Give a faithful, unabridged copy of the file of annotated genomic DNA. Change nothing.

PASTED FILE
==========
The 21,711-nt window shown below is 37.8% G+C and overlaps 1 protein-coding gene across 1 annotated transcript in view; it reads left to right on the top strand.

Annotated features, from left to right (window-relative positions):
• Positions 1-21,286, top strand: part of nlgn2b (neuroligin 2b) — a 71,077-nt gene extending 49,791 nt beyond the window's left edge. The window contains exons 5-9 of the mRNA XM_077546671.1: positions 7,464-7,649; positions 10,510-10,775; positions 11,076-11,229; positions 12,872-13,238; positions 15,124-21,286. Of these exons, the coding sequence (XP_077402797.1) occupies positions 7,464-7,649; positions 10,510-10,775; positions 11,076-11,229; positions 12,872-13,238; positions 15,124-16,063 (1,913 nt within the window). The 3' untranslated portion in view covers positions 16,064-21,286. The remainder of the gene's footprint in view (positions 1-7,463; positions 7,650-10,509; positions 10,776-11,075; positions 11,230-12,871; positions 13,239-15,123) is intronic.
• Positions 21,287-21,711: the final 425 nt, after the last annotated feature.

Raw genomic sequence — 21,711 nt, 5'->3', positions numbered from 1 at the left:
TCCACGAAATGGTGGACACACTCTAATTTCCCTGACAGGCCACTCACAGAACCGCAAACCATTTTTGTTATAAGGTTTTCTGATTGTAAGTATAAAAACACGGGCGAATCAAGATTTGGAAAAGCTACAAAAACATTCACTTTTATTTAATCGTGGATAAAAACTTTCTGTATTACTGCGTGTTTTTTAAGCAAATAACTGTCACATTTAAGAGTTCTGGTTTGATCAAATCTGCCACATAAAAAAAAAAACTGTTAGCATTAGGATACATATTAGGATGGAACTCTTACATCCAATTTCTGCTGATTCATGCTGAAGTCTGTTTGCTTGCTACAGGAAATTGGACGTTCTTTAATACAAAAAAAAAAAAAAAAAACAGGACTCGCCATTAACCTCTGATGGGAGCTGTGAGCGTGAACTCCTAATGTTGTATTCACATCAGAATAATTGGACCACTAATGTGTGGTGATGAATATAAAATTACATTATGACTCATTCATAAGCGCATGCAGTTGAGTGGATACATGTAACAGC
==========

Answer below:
The 21,711-nt window shown below is 37.8% G+C and overlaps 1 protein-coding gene across 1 annotated transcript in view; it reads left to right on the top strand.

Annotated features, from left to right (window-relative positions):
• Positions 1-21,286, top strand: part of nlgn2b (neuroligin 2b) — a 71,077-nt gene extending 49,791 nt beyond the window's left edge. The window contains exons 5-9 of the mRNA XM_077546671.1: positions 7,464-7,649; positions 10,510-10,775; positions 11,076-11,229; positions 12,872-13,238; positions 15,124-21,286. Of these exons, the coding sequence (XP_077402797.1) occupies positions 7,464-7,649; positions 10,510-10,775; positions 11,076-11,229; positions 12,872-13,238; positions 15,124-16,063 (1,913 nt within the window). The 3' untranslated portion in view covers positions 16,064-21,286. The remainder of the gene's footprint in view (positions 1-7,463; positions 7,650-10,509; positions 10,776-11,075; positions 11,230-12,871; positions 13,239-15,123) is intronic.
• Positions 21,287-21,711: the final 425 nt, after the last annotated feature.

Raw genomic sequence — 21,711 nt, 5'->3', positions numbered from 1 at the left:
TCCACGAAATGGTGGACACACTCTAATTTCCCTGACAGGCCACTCACAGAACCGCAAACCATTTTTGTTATAAGGTTTTCTGATTGTAAGTATAAAAACACGGGCGAATCAAGATTTGGAAAAGCTACAAAAACATTCACTTTTATTTAATCGTGGATAAAAACTTTCTGTATTACTGCGTGTTTTTTAAGCAAATAACTGTCACATTTAAGAGTTCTGGTTTGATCAAATCTGCCACATAAAAAAAAAAACTGTTAGCATTAGGATACATATTAGGATGGAACTCTTACATCCAATTTCTGCTGATTCATGCTGAAGTCTGTTTGCTTGCTACAGGAAATTGGACGTTCTTTAATACAAAAAAAAAAAAAAAAAACAGGACTCGCCATTAACCTCTGATGGGAGCTGTGAGCGTGAACTCCTAATGTTGTATTCACATCAGAATAATTGGACCACTAATGTGTGGTGATGAATATAAAATTACATTATGACTCATTCATAAGCGCATGCAGTTGAGTGGATACATGTAACAGC